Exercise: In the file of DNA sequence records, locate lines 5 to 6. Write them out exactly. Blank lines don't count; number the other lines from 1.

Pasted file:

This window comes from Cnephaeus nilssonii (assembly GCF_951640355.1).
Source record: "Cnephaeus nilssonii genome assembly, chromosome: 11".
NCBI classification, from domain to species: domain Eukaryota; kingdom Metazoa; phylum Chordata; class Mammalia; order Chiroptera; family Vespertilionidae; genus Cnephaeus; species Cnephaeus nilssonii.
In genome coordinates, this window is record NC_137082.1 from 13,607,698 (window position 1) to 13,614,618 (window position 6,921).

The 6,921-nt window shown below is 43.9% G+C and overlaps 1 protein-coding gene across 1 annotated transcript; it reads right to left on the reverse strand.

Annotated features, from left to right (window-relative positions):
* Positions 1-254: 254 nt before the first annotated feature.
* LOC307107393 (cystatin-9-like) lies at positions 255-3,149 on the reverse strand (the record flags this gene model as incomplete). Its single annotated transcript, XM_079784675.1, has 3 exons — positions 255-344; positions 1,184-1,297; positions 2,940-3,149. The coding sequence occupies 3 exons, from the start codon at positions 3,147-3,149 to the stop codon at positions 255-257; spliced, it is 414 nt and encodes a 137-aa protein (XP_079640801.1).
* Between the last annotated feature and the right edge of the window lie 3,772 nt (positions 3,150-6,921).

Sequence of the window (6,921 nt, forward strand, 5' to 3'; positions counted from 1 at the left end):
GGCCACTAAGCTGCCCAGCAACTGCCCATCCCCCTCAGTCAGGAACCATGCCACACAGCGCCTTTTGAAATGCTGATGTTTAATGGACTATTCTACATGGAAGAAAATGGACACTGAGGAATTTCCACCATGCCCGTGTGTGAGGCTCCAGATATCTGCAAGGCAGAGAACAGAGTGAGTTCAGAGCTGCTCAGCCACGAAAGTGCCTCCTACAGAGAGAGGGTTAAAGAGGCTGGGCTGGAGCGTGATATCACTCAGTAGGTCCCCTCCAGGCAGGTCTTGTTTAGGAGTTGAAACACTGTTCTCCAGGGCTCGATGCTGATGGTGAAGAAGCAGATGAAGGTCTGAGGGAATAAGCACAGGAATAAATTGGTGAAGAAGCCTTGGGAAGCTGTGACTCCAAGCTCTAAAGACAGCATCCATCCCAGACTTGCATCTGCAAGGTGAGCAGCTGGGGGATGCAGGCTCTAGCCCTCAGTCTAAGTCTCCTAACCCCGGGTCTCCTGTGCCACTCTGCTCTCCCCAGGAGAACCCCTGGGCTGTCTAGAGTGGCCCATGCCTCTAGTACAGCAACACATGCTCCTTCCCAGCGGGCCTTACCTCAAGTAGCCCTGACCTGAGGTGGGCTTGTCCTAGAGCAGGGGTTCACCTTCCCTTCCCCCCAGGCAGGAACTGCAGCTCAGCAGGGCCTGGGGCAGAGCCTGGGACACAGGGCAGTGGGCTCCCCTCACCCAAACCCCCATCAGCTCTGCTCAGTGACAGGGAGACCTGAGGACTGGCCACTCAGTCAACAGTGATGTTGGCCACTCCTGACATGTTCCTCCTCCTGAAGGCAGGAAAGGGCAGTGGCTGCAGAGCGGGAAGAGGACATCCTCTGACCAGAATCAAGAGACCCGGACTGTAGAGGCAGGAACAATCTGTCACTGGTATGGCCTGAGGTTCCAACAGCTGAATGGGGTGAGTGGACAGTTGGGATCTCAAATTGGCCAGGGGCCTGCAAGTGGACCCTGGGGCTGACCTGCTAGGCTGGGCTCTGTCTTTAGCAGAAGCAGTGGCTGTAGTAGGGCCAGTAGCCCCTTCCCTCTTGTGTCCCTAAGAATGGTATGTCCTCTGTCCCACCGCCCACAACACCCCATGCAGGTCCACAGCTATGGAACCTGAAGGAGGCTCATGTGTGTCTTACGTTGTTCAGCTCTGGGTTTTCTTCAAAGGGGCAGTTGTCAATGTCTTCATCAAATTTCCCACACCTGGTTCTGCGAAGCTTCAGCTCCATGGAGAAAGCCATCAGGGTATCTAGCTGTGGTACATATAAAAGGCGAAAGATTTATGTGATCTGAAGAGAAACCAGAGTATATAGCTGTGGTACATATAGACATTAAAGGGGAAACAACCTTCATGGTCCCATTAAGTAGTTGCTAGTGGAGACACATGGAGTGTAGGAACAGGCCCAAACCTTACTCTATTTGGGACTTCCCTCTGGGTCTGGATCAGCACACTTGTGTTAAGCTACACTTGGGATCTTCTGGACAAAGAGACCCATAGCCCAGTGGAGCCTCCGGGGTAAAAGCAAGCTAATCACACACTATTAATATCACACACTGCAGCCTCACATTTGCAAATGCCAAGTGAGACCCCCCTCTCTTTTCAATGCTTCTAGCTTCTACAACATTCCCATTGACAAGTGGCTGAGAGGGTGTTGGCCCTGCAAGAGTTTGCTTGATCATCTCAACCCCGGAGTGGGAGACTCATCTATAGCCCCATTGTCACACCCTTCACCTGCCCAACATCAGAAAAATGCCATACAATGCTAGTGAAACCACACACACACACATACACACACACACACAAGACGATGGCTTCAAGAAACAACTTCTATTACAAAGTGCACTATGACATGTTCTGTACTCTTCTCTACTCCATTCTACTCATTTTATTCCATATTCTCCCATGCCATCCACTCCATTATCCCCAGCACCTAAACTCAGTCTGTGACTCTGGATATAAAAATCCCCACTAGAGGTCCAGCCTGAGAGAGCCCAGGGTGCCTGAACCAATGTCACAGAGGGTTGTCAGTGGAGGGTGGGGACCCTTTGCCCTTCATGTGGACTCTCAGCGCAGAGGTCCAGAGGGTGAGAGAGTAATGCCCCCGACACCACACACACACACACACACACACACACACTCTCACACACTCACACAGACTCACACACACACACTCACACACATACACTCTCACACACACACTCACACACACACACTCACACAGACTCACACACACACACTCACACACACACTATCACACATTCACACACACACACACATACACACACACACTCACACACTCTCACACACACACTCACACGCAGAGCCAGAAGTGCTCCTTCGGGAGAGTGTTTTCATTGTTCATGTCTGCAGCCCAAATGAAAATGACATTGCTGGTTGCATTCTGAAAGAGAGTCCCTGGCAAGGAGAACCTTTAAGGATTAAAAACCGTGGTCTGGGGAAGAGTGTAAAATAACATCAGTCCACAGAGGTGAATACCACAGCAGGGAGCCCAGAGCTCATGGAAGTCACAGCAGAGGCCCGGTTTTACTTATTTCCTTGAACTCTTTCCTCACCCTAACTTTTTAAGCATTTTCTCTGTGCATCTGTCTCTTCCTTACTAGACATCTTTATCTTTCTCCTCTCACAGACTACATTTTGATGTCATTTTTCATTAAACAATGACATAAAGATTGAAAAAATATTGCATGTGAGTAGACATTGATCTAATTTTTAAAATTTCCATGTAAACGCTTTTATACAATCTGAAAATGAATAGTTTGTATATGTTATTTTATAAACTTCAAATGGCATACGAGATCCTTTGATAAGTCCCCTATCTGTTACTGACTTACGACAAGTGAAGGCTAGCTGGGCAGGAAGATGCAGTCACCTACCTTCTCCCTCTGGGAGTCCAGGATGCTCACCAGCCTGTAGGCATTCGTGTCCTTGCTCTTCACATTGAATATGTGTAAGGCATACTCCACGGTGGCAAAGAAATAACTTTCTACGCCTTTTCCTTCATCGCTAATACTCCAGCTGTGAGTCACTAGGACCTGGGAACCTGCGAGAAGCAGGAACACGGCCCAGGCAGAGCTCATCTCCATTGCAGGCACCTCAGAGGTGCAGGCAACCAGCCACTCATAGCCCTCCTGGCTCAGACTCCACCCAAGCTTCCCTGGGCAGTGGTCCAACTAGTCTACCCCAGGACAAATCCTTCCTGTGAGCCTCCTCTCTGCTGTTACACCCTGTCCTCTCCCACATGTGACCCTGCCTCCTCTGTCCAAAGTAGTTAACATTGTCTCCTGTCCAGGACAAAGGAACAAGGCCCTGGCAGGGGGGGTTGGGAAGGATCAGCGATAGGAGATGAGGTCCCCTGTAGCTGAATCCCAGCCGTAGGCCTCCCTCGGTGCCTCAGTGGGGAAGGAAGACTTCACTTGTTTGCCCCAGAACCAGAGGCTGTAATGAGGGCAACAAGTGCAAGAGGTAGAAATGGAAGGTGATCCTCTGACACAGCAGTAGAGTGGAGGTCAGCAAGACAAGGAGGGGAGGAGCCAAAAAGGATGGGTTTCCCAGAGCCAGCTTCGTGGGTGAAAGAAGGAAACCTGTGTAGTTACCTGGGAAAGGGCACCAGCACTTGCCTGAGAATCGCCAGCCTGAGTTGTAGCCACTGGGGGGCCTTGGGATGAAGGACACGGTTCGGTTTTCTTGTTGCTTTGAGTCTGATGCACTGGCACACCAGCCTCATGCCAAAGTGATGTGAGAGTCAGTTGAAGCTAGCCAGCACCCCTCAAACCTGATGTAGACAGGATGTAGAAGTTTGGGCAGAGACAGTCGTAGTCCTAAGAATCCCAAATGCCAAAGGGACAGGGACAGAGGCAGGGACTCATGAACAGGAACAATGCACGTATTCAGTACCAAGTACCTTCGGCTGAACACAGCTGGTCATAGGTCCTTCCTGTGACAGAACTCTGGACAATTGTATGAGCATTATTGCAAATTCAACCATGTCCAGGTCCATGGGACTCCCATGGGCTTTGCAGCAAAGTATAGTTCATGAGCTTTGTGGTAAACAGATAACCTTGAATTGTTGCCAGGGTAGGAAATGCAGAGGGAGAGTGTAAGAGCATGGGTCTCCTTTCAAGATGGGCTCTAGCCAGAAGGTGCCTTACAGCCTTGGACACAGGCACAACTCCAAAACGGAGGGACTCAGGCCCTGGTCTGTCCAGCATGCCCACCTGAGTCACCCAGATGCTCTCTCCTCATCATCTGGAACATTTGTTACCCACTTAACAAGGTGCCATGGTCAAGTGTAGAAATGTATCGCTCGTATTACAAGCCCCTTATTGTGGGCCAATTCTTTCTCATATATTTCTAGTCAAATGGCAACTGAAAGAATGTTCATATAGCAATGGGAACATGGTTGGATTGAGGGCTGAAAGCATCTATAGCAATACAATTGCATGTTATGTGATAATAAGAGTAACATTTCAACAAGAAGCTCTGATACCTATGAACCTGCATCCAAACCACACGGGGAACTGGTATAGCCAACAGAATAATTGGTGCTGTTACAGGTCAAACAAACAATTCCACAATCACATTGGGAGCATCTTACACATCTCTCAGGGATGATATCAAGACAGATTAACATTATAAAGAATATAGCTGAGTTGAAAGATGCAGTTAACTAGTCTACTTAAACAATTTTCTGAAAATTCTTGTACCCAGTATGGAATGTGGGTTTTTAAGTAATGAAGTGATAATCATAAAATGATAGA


The 6,921-nt window shown below is 43.9% G+C and overlaps 1 protein-coding gene across 1 annotated transcript; it reads right to left on the reverse strand.

Annotated features, from left to right (window-relative positions):